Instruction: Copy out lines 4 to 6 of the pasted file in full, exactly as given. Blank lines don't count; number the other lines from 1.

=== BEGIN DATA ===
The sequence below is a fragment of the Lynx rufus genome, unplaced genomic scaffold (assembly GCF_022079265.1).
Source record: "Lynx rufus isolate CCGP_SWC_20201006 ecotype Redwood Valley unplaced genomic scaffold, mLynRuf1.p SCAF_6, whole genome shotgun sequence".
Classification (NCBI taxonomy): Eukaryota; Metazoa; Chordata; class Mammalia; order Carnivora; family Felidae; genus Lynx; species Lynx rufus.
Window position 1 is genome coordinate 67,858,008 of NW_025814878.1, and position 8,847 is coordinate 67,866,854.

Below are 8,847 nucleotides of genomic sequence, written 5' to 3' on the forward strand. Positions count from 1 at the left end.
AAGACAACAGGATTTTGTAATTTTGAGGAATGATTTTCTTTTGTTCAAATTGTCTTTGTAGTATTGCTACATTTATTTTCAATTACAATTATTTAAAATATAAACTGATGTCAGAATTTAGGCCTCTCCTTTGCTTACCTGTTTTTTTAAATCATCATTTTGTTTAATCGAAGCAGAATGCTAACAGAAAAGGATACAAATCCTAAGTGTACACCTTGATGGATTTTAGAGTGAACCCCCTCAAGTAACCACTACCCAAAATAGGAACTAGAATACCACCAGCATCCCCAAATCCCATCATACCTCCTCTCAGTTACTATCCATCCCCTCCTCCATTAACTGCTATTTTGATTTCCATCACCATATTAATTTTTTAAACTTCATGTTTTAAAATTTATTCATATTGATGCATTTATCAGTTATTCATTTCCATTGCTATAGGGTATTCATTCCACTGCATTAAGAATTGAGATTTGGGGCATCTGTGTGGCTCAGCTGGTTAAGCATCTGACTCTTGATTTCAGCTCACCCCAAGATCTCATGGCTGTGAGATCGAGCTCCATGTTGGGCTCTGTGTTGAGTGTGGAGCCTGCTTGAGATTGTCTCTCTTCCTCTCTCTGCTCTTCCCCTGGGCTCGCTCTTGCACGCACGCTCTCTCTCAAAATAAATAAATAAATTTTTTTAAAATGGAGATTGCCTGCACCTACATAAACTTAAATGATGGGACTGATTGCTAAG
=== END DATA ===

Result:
Window position 1 is genome coordinate 67,858,008 of NW_025814878.1, and position 8,847 is coordinate 67,866,854.

Below are 8,847 nucleotides of genomic sequence, written 5' to 3' on the forward strand. Positions count from 1 at the left end.
AAGACAACAGGATTTTGTAATTTTGAGGAATGATTTTCTTTTGTTCAAATTGTCTTTGTAGTATTGCTACATTTATTTTCAATTACAATTATTTAAAATATAAACTGATGTCAGAATTTAGGCCTCTCCTTTGCTTACCTGTTTTTTTAAATCATCATTTTGTTTAATCGAAGCAGAATGCTAACAGAAAAGGATACAAATCCTAAGTGTACACCTTGATGGATTTTAGAGTGAACCCCCTCAAGTAACCACTACCCAAAATAGGAACTAGAATACCACCAGCATCCCCAAATCCCATCATACCTCCTCTCAGTTACTATCCATCCCCTCCTCCATTAACTGCTATTTTGATTTCCATCACCATATTAATTTTTTAAACTTCATGTTTTAAAATTTATTCATATTGATGCATTTATCAGTTATTCATTTCCATTGCTATAGGGTATTCATTCCACTGCATTAAGAATTGAGATTTGGGGCATCTGTGTGGCTCAGCTGGTTAAGCATCTGACTCTTGATTTCAGCTCACCCCAAGATCTCATGGCTGTGAGATCGAGCTCCATGTTGGGCTCTGTGTTGAGTGTGGAGCCTGCTTGAGATTGTCTCTCTTCCTCTCTCTGCTCTTCCCCTGGGCTCGCTCTTGCACGCACGCTCTCTCTCAAAATAAATAAATAAATTTTTTTAAAATGGAGATTGCCTGCACCTACATAAACTTAAATGATGGGACTGATTGCTAAG